Why do this?

The Fed believed it’s the best way to control short-term interest rates given how large their balance sheet is.

Anyone who follows the Fed knows that in recent years the central bank sets a target range for the funds rate. Right now, for instance, the rate is between 1.50 percent and 1.75 percent.

The top end of that range corresponds to the IOER. The Fed controls the low end through something called the Overnight Reverse Repurchase Agreement Facility (ON RRP), which works like the IOER, but for non-banking entities, such as a Fannie Mae.

So the Fed sets the floor (ON RRP) and the ceiling (IOER) for the funds rate through these two complex monetary tools.

What’s the big deal?

Later in his statement, Hensarling issued a warning to Powell.

“When Congress granted the Fed the power to pay interest on reserves, it was never contemplated or articulated that IOER might be used to supplant (the Federal Open Market Committee),” he said. “If the Fed continues to do so, I fear its independence could be eroded.”

Powell, during his hearing, said the Fed’s current approach of using the IOER “seems to be working very well.” Indeed, the funds rate has stayed within the Fed’s target since the central bank began hiking rates at the end of 2015.

But the approach is politically unpopular. Two years ago, former Chair Yellen received a bit of stick from Hensarling, who called it a “subsidy,” and liberal Maxine Waters, D-Calif., who claimed the Fed is “paying money to banks” through the IOER.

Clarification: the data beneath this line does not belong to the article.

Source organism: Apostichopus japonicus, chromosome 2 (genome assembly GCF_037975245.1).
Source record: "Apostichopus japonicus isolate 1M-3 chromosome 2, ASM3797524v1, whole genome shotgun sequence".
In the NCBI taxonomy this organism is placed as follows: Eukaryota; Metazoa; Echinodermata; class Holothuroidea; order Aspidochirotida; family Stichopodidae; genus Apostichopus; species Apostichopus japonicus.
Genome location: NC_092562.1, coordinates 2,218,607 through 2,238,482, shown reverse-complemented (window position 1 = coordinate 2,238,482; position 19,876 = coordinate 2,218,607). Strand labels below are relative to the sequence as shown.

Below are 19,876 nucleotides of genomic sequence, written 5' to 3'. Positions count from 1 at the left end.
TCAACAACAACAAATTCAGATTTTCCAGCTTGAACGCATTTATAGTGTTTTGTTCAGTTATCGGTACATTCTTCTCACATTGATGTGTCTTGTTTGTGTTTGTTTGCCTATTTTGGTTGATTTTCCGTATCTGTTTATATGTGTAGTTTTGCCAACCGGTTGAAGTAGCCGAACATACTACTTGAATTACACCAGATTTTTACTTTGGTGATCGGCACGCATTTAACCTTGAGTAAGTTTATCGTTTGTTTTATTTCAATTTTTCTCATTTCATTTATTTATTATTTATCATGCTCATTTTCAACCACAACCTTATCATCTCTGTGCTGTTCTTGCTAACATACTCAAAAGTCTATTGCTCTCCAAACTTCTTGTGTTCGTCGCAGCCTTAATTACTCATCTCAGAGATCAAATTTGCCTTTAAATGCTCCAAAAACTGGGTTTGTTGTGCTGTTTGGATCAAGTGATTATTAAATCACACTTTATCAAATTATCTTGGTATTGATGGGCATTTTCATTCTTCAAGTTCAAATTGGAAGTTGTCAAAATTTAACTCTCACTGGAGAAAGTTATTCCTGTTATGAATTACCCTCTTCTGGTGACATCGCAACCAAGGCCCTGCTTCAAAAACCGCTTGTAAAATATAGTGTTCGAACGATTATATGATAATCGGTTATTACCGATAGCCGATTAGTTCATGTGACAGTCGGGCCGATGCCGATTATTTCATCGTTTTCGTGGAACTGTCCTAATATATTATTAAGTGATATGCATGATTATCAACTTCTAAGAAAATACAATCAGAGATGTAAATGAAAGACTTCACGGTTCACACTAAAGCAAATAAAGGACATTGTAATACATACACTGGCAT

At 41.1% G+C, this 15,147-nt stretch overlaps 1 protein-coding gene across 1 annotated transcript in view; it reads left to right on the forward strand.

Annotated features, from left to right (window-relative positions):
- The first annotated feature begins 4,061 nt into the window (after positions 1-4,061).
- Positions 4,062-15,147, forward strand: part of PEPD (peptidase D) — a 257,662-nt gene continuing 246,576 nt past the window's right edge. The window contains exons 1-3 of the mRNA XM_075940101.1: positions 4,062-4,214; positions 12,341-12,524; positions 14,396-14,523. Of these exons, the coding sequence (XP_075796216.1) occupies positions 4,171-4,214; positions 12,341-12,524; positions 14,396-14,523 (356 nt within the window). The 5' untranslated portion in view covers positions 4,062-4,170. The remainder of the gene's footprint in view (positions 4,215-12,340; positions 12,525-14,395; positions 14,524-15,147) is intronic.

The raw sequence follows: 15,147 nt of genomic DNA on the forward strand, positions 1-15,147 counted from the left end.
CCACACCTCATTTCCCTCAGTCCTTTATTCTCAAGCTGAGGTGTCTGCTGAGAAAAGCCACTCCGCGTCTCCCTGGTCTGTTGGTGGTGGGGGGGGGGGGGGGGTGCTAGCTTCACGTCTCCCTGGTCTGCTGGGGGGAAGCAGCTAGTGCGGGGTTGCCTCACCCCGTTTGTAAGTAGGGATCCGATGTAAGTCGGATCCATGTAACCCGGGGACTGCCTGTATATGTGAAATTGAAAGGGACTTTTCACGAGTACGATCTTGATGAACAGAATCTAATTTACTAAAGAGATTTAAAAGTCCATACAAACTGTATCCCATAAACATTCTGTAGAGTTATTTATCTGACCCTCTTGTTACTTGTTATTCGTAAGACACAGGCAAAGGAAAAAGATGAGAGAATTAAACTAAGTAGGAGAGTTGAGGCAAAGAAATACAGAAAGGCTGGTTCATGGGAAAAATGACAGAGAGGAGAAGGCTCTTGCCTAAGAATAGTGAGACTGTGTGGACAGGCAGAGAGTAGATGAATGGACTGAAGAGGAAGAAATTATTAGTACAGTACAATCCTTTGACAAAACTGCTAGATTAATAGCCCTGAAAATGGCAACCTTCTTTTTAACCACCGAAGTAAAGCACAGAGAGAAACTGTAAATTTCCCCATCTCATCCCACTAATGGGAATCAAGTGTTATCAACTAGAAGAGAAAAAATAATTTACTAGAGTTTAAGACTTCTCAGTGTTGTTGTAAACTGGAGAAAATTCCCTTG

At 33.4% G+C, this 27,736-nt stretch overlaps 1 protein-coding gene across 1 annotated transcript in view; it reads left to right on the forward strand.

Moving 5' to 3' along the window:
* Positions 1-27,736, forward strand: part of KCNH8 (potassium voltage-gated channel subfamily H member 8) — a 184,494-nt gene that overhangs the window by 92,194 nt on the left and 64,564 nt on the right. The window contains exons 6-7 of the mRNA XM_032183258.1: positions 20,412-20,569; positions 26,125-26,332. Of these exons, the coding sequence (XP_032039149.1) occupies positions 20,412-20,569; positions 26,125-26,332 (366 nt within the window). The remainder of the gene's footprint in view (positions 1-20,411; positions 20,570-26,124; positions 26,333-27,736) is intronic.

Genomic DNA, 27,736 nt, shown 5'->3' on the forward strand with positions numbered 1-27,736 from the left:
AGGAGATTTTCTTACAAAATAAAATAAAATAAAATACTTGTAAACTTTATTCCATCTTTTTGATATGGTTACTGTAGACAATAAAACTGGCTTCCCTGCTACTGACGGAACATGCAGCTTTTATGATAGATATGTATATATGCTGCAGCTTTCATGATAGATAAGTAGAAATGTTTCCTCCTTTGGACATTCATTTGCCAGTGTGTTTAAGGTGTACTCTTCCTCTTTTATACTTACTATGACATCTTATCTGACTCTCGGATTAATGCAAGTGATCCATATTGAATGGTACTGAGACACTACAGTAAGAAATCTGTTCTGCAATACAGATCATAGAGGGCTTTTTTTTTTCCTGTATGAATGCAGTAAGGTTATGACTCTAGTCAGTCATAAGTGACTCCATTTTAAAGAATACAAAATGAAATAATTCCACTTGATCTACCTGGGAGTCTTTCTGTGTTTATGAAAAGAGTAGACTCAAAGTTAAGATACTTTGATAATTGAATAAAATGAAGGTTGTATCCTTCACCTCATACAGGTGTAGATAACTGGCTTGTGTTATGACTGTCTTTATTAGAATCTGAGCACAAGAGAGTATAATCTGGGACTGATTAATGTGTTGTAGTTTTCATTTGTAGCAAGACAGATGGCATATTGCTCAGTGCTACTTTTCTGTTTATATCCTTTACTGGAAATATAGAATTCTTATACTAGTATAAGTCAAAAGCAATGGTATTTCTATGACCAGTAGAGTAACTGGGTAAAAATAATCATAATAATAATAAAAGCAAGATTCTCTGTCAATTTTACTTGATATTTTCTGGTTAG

Fed officials disagree with that characterization.

While the attacks were consistent, they come from two different places. There’s a small segment of liberal Democrats, including Bernie Sanders, who believe the Fed has disproportionately helped large banks, which is why Sanders is the only Senate Democrat to support a divisive bill that would give Congress more control over the Fed.

Conservatives have a separate bone to pick. They never supported the Fed’s unconventional monetary policy. And while the Fed has committed to winding down its balance sheet, it’s unlikely that it will end where it was before the crisis. (Bernanke thinks it’ll end up around $2.5 trillion.)

The IOER, then, is not only a tool to change interest rates, but codifies a policy that many Republicans believed to be a one-time response to a devastating crisis, albeit a response they always opposed.

What’s it going to mean for you?

What’s unparalleled going up, remains unparalleled going down.

The Fed has never tried to cast off such a huge balance, which means there’s no playbook. But the last six months have shown that borrowers and investors may be in for a bumpy ride.

When the Fed announced last fall that it was going to lower its balance sheet in October, shedding $10 billion a month in securities before eventually reaching five times that level, everything seemed placid.

Trump boasted about stocks hitting all-time highs, and the yield on 10-year Treasuries was at a tiny 2.1 percent, which meant that mortgage rates remained historically low.

Since then, however, life has changed.

The GOP-passed tax bill shot a dose of adrenaline in an already humming economy, pushing up inflation expectations, reducing the demand for bonds and increasing mortgage rates. Stocks turned volatile in 2018, with huge swings in either direction, leaving major indexes unchanged despite the wild rides. And the Fed has continued to jack up interest rates.

The Fed, even using IOER and slowly letting bonds roll of its balance sheet, has turned hawkish. It’s hard to pin everything on that decision, but, by definition, a tighter monetary policy slows down economic growth. That’s the point, and everyone is adjusting to the new reality.

But life would surely be more unpredictable if the Fed aggressively shorn its balance sheet like Hensarling wants, rather than use the new tools at its disposal.

Powell and company want us to end up at a more normal monetary environment without even realizing we’ve arrived.